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Join Date: 11 Dec 2004
Location: Ucluelet, BC, Canada
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Legend: Ten of Spears, The Green Knight


The Legend Ten of Spears is an accurate, imposing and original interpretation of the card of weighty burdens, based on the story of Gawain and the Green Knight.

In this story, the intimidating Green Knight shows up at Camelot and issues a challenge which requires one of the knights to behead him. Gawain is the only one with the courage - or foolhardiness - to do so. The card shows the image of this first encounter of Gawain with the Green Knight. The Green Knight and his horse radiate an otherworldly green magic, the magic of the fay. The aura of woodland magic is enhanced by the flowering plant that adorns the horse, the knight's long cape adorned with the green butterflies of transformation, and a green wreath and planter in the background. Arthur's court watches from a safe distance as the brave Gawain is dwarfed by this impressively horsed knight.

Gawain strikes off the Green Knight's head, but then the Knight gets up and reunites his head with his body. The terms of the contract are that since he has survived, Gawain will be required to submit himself to the Green Knight's axe a year later. Shortly before the fulfilling the challenge a year later, Gawain is almost seduced by the Green Knight's fay wife, and for his slight indiscretion his head is not severed, but only slightly nicked.

Contrained by lack of space, Anna-Marie leaves out some of the most intriguing details in this story. In The Power of Myth by Joseph Campbell with Bill Moyers, Campbell retells the story with great wit. The temptations of the Green Knight's wife are set up by the hunter, the Green Knight in disguise, in this way:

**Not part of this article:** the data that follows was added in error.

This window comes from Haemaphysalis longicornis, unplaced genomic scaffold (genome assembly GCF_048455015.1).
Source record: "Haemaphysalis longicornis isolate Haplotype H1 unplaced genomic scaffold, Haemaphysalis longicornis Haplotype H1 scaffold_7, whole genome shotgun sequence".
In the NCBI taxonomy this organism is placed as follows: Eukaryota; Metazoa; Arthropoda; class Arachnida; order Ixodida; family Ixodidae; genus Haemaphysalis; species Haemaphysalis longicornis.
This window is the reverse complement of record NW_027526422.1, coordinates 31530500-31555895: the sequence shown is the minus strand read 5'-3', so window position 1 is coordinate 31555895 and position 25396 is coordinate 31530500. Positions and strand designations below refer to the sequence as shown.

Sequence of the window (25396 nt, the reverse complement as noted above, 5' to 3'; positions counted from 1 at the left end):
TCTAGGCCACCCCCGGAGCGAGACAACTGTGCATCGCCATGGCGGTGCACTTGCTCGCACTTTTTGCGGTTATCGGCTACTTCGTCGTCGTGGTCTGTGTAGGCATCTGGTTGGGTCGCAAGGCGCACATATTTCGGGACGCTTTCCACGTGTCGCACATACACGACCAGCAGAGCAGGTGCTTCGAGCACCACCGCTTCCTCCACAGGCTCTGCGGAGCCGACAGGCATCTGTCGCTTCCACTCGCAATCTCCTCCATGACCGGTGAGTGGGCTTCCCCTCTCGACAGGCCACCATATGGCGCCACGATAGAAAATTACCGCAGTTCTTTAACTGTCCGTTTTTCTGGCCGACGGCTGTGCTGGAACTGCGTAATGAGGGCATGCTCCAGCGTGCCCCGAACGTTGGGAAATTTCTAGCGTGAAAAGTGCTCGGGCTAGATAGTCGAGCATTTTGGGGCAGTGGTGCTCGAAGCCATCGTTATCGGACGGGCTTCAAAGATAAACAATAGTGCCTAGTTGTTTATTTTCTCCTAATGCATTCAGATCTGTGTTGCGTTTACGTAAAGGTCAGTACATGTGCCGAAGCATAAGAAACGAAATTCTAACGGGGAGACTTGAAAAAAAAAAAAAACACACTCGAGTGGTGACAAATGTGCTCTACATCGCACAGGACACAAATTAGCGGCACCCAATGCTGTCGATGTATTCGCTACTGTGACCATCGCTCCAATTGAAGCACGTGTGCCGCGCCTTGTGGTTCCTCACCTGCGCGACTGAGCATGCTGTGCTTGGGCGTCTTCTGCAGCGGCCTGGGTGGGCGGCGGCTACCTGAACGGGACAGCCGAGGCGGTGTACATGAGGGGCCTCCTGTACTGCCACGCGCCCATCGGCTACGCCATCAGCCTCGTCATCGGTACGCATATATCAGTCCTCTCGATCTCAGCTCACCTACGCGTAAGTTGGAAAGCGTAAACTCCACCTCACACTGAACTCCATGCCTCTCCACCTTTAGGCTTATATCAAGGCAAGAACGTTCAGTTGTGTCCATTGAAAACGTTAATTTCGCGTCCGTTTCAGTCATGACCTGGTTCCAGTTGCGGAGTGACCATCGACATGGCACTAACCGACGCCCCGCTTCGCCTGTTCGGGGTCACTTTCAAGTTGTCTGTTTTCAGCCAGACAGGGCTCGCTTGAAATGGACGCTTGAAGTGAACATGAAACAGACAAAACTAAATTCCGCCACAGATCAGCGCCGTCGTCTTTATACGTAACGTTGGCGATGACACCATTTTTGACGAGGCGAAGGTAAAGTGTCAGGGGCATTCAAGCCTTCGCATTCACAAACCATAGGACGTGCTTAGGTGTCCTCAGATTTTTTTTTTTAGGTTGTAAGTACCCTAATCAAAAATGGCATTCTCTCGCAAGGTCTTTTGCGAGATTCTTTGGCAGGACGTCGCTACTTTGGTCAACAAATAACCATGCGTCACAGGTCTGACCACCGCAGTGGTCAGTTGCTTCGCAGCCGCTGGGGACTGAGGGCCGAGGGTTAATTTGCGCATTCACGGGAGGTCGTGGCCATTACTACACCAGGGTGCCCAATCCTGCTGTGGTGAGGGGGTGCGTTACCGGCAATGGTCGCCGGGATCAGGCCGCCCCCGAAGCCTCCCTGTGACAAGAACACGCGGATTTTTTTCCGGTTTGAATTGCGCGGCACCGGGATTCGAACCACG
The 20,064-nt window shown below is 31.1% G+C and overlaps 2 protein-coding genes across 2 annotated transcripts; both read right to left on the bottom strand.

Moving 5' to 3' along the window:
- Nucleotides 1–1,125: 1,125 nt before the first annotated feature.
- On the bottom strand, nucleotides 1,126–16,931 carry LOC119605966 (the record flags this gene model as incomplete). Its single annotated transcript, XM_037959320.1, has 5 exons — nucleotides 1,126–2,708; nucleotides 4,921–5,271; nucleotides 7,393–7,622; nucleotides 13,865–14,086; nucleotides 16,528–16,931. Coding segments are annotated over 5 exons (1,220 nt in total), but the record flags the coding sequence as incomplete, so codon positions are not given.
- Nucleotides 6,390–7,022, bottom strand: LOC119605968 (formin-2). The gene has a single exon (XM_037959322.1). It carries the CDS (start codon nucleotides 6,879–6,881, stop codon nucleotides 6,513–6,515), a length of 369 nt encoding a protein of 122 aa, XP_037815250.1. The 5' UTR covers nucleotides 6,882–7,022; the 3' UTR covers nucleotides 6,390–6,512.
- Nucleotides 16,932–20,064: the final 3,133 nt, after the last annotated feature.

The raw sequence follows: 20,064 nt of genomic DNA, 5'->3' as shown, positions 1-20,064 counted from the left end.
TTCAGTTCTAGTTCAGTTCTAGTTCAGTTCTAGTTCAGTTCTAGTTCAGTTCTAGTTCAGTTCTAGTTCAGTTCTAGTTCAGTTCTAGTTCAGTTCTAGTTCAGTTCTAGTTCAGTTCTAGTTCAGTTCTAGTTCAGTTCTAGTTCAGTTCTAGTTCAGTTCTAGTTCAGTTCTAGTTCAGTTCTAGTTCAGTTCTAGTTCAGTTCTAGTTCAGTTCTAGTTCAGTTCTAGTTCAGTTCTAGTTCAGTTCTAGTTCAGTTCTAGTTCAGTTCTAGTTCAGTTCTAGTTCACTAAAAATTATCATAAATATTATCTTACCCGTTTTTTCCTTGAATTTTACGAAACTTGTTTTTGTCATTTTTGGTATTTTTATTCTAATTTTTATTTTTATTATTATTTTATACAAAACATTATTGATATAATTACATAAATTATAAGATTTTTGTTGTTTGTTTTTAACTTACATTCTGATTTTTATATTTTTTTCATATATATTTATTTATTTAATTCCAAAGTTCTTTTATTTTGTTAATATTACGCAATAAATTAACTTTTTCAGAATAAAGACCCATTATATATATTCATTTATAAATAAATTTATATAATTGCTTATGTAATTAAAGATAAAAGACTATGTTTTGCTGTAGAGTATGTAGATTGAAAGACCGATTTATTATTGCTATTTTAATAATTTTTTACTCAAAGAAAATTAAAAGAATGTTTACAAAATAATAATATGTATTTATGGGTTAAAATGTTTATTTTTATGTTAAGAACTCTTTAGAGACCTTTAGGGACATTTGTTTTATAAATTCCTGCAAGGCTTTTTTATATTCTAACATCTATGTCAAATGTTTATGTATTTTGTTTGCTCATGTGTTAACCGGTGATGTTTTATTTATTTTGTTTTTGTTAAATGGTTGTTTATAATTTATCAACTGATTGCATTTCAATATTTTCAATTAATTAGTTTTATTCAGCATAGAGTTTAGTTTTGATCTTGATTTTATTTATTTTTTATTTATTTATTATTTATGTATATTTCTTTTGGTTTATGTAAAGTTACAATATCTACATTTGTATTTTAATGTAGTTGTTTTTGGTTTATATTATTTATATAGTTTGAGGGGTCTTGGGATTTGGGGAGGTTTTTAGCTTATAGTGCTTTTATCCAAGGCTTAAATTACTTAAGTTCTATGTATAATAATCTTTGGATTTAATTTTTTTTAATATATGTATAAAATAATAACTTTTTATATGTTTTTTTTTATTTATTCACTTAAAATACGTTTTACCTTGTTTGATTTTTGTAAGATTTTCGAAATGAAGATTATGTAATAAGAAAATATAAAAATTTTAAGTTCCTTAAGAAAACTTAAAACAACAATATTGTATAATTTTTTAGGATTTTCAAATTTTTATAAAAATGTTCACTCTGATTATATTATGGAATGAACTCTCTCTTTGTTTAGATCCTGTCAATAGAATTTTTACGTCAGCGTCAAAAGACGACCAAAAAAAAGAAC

Quote:
"Now early tomorrow I'm going off hunting, but I'll be back in the evening, when we shall exchange our winnings of the day. I'll give you everything I get on the hunt, and you give me whatever will come to you."
On the first day, the wife manages to extract a kiss out of Gawain. When the hunter returns with his catch of game, Gawain gives him one large kiss. On the second day Gawain similarly has to give the hunter two kisses. But on the third day the lady persuades Gawain to accept not only three kisses but her green garter too. Gawain gives the hunter the three kisses, but omits the garter. The Green Knight then gives Gawain one little scratch with the great axe saying, "That's for the garter."

Campbell suggests that the heroism of Gawain was tested by desire or lust, and by the fear of death. He interprets the story in this way:
Quote:
...the first requirements for a heroic career are the knightly virtues of loyalty, temperance, and courage. The loyalty in this case is of two degrees or commitments: first to the chosen adventure, but then, also, to the ideals of the order of knighthood.
Gawain acquits himself well under the immense pressures of this well chosen Ten of Spears. The hero's journey is never easy!
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